Kazakhstan: How the crisis likely boosted Russia’s post-Soviet sway

Despite a week of now-ended disorder – set off by protests over the doubling of gas prices – Kazakhstan’s authoritarian regime seems more firmly entrenched than ever.

That is due in part to the intervention of Moscow, by its post-Soviet military alliance, the six-member Collective Security Treaty Organization. The crisis in Kazakhstan has turned the CSTO from what formerly looked like a paper tiger into a functioning tool of regional elite solidarity.

Why We Wrote This

Though the chaos in Kazakhstan appears to have ended, it has highlighted ineffective nation-states in much of the post-Soviet sphere. Now Russia seems set to manage that vacuum.

“Moscow was afraid that the state system in Kazakhstan might collapse, and if that happened the consequences for Russia and the vicinity would be huge,” says foreign policy analyst Fyodor Lukyanov. “Turmoil across this vicinity is shared, and to be expected, so there are signs that Russia has been developing these tools for some time.”

“There are no mature democracies in this vicinity, and none likely to appear soon,” says Andrey Kortunov, head of the Russian International Affairs Council. “This intervention will set a precedent, raise stability, and create more confidence in Moscow” as it deals with the myriad challenges confronting the post-Soviet vicinity. In the past three years alone, political crises have hit Armenia, Kyrgyzstan, Belarus, and now Kazakhstan.

Moscow

Peace and order appear to be returning to the major cities of Kazakhstan. But the political scenery, both at home and in Kazakhstan’s relations with its neighbors, is greatly changed.

Despite a week of the most violent and destructive disorder in Kazakhstan since the collapse of the Soviet Union three decades ago – set off by seemingly instinctive protests over the doubling of gas prices at the start of the new year – the Central Asian republic’s authoritarian regime seems more firmly entrenched than ever. That is due in part to the intervention of Moscow, by its post-Soviet military alliance, the six-member Collective Security Treaty Organization (CSTO).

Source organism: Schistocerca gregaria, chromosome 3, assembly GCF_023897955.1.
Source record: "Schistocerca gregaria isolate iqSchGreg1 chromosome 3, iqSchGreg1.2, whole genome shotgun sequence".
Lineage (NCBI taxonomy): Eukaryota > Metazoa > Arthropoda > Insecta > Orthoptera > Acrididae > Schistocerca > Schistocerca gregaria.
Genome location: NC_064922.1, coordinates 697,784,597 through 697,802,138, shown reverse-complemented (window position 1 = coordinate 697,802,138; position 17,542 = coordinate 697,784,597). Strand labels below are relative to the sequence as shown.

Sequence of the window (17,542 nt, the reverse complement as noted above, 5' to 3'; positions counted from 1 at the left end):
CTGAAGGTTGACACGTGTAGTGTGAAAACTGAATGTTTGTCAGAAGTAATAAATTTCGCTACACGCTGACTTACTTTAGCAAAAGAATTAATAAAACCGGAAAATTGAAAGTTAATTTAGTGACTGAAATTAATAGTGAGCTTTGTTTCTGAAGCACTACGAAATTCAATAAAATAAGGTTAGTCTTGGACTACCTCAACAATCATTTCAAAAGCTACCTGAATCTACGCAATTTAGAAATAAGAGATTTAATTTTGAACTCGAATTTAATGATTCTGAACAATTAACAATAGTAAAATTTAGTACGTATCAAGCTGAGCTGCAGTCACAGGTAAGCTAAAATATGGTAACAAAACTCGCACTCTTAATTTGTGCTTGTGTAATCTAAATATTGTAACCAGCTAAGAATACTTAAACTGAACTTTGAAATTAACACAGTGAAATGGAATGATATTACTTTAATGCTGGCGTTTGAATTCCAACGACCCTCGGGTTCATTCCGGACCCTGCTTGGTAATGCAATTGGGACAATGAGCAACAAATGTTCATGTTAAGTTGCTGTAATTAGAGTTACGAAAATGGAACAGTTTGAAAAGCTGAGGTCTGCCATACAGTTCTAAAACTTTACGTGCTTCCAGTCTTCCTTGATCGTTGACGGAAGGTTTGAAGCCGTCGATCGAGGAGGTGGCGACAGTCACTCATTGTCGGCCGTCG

The crisis in Kazakhstan has turned the CSTO from what formerly looked like a paper tiger into a functioning tool of regional elite solidarity. Now, its future goals will likely be to grind attempts at regime change and enforce pro-Moscow geopolitical alignment across a space that contains several emerging states that have in addition to solidify strong national identities amid the turbulence and strength struggles of the nevertheless-collapsing former USSR.

Why We Wrote This

Though the chaos in Kazakhstan appears to have ended, it has highlighted ineffective nation-states in much of the post-Soviet sphere. Now Russia seems set to manage that vacuum.

“Moscow was afraid that the state system in Kazakhstan might collapse, and if that happened the consequences for Russia and the vicinity would be huge,” says Fyodor Lukyanov, a leading Russian foreign policy analyst. “Turmoil across this vicinity is shared, and to be expected, so there are signs that Russia has been developing these tools for some time.

“During the recent unrest in Belarus, it was enough to just signal a readiness to intervene, but in Kazakhstan they found it necessary to go in militarily,” he says. “Russia is reassuring local authorities that they won’t be overthrown. But given the symbolic character of the deployment, the message is that it’s up to those governments to stabilize their own societies.”

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